As a young journalist, a friend of mine scored a fellowship at the Hoover Institution, at Stanford University, where he was urged to call on the faculty for visits. He scheduled an appointment with George Shultz—the former Nixon and Reagan Cabinet secretary who died last weekend at the age of 100—a senior fellow there. But as my friend crossed the quad to Shultz’s office, he found he could recall just two facts about the man. One was that Spy magazine had showcased Shultz in its popular “Separated at Birth” feature alongside the Cowardly Lion. The other was that Shultz, as a Princeton alumnus, had the image of a tiger tattooed on his rear end.
These would not be the two facts I would highlight about Shultz, himself a lion of the foreign policy establishment. I would, rather, point out that he was the only person to serve in two of the most scandal-ridden administrations in modern times and emerge not only unscathed but with his reputation enhanced.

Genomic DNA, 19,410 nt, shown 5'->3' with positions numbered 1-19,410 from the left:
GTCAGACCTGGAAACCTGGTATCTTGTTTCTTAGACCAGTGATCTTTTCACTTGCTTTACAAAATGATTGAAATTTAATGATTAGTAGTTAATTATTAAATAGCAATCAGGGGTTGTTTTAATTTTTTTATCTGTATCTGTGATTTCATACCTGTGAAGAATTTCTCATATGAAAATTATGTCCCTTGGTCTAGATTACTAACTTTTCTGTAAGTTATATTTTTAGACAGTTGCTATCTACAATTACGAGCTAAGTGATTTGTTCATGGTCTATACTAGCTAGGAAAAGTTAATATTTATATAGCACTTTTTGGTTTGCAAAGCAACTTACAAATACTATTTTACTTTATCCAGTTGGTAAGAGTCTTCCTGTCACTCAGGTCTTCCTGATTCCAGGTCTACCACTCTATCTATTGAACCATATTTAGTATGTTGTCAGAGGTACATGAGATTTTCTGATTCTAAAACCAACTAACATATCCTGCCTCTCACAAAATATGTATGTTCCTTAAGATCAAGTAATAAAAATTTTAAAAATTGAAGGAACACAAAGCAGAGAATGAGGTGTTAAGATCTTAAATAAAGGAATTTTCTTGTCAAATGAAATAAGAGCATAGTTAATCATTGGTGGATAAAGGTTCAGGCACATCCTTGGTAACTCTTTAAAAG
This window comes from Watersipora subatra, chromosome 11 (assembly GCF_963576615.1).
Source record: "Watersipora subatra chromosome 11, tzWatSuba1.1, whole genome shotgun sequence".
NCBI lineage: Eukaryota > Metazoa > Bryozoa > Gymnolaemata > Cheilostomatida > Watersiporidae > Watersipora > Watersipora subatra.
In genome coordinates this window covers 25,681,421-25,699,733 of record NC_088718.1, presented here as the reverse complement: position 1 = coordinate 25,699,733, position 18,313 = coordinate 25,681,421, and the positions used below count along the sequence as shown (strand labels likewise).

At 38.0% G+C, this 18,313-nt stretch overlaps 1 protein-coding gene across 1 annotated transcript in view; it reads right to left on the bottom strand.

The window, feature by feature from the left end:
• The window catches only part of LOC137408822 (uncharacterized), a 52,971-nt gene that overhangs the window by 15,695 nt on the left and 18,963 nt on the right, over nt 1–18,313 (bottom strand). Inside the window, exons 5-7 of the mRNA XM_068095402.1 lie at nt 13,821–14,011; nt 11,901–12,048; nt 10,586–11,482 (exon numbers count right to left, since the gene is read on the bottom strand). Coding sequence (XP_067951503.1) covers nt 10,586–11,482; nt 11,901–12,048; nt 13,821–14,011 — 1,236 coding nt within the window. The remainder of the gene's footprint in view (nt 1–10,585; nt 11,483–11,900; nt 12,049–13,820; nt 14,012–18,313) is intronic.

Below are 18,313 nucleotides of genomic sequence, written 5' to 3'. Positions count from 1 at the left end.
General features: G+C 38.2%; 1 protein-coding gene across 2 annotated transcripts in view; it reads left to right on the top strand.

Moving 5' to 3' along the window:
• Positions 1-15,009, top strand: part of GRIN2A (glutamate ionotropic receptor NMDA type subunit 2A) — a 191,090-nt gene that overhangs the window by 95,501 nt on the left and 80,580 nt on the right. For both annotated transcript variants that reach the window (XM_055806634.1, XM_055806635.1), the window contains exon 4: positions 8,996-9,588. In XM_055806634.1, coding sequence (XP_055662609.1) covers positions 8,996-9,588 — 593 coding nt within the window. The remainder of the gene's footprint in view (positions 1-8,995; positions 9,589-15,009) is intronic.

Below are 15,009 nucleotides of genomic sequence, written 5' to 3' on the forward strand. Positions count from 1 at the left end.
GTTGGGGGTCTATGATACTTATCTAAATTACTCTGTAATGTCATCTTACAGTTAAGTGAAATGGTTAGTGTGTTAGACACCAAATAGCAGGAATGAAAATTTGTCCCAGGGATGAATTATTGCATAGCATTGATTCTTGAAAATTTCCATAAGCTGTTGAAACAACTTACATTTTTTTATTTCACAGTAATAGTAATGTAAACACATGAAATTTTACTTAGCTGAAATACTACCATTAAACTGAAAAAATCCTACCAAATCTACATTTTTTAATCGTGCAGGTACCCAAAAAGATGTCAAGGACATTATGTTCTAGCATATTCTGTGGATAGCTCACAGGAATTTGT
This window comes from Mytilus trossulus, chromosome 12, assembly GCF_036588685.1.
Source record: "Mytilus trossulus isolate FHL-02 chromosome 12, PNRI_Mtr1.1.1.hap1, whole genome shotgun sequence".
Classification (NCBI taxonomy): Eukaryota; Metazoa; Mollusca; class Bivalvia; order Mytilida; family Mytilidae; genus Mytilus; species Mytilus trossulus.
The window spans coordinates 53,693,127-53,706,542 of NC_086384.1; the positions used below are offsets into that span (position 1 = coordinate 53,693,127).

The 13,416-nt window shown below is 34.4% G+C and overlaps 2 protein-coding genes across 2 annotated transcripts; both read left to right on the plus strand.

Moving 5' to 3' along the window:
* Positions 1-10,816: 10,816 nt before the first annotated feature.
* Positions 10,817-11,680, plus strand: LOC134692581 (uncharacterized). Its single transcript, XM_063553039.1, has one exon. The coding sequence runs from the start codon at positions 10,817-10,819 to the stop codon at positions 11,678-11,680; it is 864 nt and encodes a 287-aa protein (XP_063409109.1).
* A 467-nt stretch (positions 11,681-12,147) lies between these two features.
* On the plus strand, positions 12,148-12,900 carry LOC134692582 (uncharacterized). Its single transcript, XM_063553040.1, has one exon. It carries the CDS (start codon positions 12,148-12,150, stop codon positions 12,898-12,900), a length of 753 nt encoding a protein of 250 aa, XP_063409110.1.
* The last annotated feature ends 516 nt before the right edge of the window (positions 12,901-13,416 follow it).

Shultz’s historic role in moving the Reagan administration from a hard-line, even militaristic stance toward the Soviet Union to a more conciliatory posture has obscured his role in the Nixon administration. But his story of steadfastness in the face of corruption begins there.
An economist who had logged time in the Eisenhower administration, Shultz originally served Nixon as secretary of Labor. Nixon didn’t know Shultz, then dean of the University of Chicago business school, but had heard he enjoyed respect from management and labor “as one of the nation’s outstanding mediators,” as he recorded in a memo (spelling Shultz’s name wrong, with a c, as many people would continue to do).
Despite his prominence, Shultz doesn’t appear much in most Nixon administration histories. That’s mainly because he stayed out of trouble. Efficient and low-drama, he impressed the president enough to be named director of the Office of Management and Budget when Nixon created the office in 1970. In a White House rife with schemers, Shultz earned a reputation for playing it straight. When he took over OMB, one Nixon aide cheered the move, explaining, “Now there will be someone there besides the purely politically oriented and the paper‐movers. It puts a substance man close to the president.”